Enter the dragon
Next month, Christie's will host its first auction in mainland China. It is the first foreign auction house to be allowed to operate independently in China, whose art market value is believed by some to now rival that of the United States.
Although Christie's has long had a presence in Hong Kong, it was previously only allowed to operate in mainland China through a trademark licensing agreement with China's Forever International Auction Company.
Now, with its newly independent status, Christie's is likely to send ripples in the Chinese market as it brings its huge wealth of experience and expertise, not to mention the Christie's juggernaut brand that most non-Chinese art buyers recognise more instantly than that of China's two biggest auctions houses, Beijing Poly and China Guardian.
Indeed, in a market reportedly rife with issues of non-payment, bribery and fake goods, Christie's guarantee of authenticity might give it a leg up over its competitors. While the licence which Christie's received on March 28 does not permit the company to trade in ''cultural relics'', it will still be able to sell everything from contemporary art to fine wine to watches and jewellery.
BT spoke to Jonathan Stone, chairman and international head of Asian Art of Christie's, when he was in town recently.
Q: How did Christie's manage to get the licence to operate in the Chinese art market which has been said to be fairly insular?
Mr Stone: For the last couple of years, we've worked closely with the Shanghai authorities which has been very welcoming toward us. People are generally pleased with it because it signals the opening of China and the internationalisation of the Chinese art market.
Q: There's been a lot of talk that the contemporary Chinese art market is weakening. Do you agree?
Mr Stone: I'm optimistic about the contemporary art market in China. I think there is a perception that it's gotten weaker partly because it grew so phenomenally fast for about five years from 2003/4 onwards. That kind of growth would never have been sustainable. What's happening now is a consolidation of the market . . . it's not growing so precipitously as it has been before, but I still think there is a lot of interest and potential in contemporary art.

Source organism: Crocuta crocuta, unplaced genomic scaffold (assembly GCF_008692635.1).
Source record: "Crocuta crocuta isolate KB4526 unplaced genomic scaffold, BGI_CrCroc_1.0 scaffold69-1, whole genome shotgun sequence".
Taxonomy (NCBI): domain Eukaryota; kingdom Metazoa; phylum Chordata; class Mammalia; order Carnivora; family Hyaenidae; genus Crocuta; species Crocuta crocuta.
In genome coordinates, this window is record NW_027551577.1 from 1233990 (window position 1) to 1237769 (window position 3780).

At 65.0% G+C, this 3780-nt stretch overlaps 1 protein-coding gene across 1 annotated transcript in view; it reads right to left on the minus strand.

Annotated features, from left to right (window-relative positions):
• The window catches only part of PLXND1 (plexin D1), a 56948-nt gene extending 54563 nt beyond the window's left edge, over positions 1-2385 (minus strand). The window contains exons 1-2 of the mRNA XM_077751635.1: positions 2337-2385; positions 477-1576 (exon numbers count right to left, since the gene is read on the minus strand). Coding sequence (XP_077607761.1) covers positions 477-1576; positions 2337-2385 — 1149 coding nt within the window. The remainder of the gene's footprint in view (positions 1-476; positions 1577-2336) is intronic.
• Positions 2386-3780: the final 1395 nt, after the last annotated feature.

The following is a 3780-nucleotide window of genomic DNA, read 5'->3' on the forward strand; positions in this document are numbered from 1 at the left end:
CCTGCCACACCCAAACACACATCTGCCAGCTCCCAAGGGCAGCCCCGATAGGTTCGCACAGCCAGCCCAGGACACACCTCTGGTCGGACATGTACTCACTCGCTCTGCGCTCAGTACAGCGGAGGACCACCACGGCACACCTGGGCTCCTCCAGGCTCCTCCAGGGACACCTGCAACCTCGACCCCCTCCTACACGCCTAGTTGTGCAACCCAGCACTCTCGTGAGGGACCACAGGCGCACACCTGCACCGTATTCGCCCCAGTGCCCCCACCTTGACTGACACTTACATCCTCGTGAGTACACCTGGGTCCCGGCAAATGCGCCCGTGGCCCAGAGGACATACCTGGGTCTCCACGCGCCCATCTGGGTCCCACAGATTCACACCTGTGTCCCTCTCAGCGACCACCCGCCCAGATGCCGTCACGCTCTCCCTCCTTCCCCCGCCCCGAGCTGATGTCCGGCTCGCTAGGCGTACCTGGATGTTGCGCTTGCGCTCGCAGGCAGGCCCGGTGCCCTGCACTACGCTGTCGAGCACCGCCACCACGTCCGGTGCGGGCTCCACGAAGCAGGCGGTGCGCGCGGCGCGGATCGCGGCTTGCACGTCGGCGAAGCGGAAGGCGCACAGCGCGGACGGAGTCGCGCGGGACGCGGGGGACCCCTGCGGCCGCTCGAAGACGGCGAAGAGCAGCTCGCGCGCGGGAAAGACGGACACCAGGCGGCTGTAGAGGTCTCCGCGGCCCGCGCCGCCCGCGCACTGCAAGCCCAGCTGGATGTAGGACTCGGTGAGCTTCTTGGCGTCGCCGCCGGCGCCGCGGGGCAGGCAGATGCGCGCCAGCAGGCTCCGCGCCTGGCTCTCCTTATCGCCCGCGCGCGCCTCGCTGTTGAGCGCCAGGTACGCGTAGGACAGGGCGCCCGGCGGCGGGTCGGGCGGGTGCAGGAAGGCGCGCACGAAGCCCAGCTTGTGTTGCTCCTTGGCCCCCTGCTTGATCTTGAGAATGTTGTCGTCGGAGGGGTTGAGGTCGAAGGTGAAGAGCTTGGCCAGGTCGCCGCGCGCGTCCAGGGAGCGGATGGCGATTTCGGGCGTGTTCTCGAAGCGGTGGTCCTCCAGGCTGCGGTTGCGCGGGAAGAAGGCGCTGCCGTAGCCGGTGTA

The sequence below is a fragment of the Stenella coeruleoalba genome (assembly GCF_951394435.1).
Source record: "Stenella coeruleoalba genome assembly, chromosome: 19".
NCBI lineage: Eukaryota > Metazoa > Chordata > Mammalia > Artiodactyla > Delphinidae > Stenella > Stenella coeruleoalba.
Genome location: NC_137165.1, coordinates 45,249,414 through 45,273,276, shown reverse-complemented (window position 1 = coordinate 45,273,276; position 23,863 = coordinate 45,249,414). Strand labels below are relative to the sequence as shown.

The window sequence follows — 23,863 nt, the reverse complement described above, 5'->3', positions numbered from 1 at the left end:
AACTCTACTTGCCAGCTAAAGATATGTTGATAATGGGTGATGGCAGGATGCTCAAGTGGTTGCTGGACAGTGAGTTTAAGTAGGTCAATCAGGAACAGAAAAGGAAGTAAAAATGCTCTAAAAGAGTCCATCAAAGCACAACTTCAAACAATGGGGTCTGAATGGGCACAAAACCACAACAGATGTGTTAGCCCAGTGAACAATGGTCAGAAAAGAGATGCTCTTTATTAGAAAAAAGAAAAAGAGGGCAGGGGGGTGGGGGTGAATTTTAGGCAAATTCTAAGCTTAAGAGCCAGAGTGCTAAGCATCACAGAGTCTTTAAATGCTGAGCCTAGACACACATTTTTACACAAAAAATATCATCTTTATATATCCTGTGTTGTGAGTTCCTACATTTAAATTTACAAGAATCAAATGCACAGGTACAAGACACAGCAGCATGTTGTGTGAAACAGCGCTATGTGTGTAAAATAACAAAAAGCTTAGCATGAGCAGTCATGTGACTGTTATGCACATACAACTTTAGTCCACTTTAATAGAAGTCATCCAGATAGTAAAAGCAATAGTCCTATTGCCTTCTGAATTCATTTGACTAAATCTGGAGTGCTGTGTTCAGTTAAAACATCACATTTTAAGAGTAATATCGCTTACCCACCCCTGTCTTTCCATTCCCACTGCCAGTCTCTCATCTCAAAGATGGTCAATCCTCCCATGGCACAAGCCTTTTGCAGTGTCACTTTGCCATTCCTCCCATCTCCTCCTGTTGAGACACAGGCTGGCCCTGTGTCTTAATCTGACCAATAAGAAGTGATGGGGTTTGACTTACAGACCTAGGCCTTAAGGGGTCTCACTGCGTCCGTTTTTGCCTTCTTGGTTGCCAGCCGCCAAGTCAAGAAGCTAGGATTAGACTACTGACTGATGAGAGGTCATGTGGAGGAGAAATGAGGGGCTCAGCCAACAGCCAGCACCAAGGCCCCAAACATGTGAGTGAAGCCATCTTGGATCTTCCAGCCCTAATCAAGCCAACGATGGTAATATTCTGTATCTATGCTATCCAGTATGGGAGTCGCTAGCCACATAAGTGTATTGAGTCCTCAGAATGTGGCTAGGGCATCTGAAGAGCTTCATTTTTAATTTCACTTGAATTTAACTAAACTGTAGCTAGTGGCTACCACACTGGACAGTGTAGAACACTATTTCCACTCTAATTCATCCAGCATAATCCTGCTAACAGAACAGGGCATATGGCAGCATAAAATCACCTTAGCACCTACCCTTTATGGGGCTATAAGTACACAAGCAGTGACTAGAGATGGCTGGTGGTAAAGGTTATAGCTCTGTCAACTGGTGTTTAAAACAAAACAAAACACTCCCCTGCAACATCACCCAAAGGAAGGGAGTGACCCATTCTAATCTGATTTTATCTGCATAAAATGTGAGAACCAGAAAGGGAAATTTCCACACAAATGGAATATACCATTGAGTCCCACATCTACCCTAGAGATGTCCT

Q: Which other areas of the art market are you optimistic about?
Mr Stone: I'm optimistic about most areas of Asian art. For the first half of this year, the sales of Asian art at Christie's were up by almost 30 per cent. And if you look at the longer-term trends, there is significant growth of Asian buyers who account for about a quarter of registrations at our auctions. I think traditional areas of Chinese art are also doing well. Chinese ceramics and traditional paintings, for instance, had a high sold-through rate, which means you have a solid market.
Q: The Chinese art market seems to be facing some serious challenges. According to the crucial annual report by Dr Clare McAndrew (the world's foremost art economist), many of the works sold at auction in Hong Kong and Beijing remain unpaid-for and the percentage of payment defaults is very high in China compared to other countries.
Mr Stone: I think there are a lot of well-publicised incidents generally of non-payment issues in China. But I do think that given the number of lots that Christie's processes, the times when there is a default in payment are remarkably few. Over the last few years, we've also put in processes to ensure that the buyers are bona fide. For instance, we reserve the right to charge deposits to people we think we should charge deposits to, such as new buyers. We've been proactive in addressing this possible problem.
Q: The other major issue in China is fakes. A Forbes report quotes an expert who puts the number of fakes appearing in Chinese auctions and galleries at about 80 per cent.
Mr Stone: There has been a growth in a number of fakes, and that's a slightly bad by-product of the rapid development of the Asian art market. And that's why our specialists are so important to us because it is their job to know. Collections with provenance let you know who owned them decades or centuries ago, which gives them additional value. And that's in addition to the warranty that we would offer.
Q: The other question is the fact that auction houses such as Christie's and Sotheby's do use the prices achieved in other auction houses, such as Beijing Poly, as a gauge for their own prices. However, the same Forbes report suggests that some of Beijing Poly's prices may be inflated through corrupt practices.
Mr Stone: To some extent, we need to be aware of what prices are in the market. But given that each work of ours tends to be quite unique, you have to be make a decision about that specific work of art... Frankly, if something sells for a trillion dollars, that is not going to be the new estimate. The specialists know what is the appropriate and valid estimate, and that too should be something slightly conservative to encourage participation. So you're not going to be too influenced by sky-high prices particularly if there is a question mark over their verity.
Q: What are Christie's plans in China for the next five or 10 years?
Mr Stone: In a few week's time, we will be holding our sale. We will need to take stock of that. But there is a long-term commitment in China - it's not just about having a sale but also about bringing to China all that Christie's does, such as private sales and private selling exhibitions, as well as parallel online sales. At the same time, we will continue to develop our capability in China, and we will continue to do things that are not commercial, like the Christie's Art Forum which brings academics, curators, collectors and experts from the commercial side to discuss topics.
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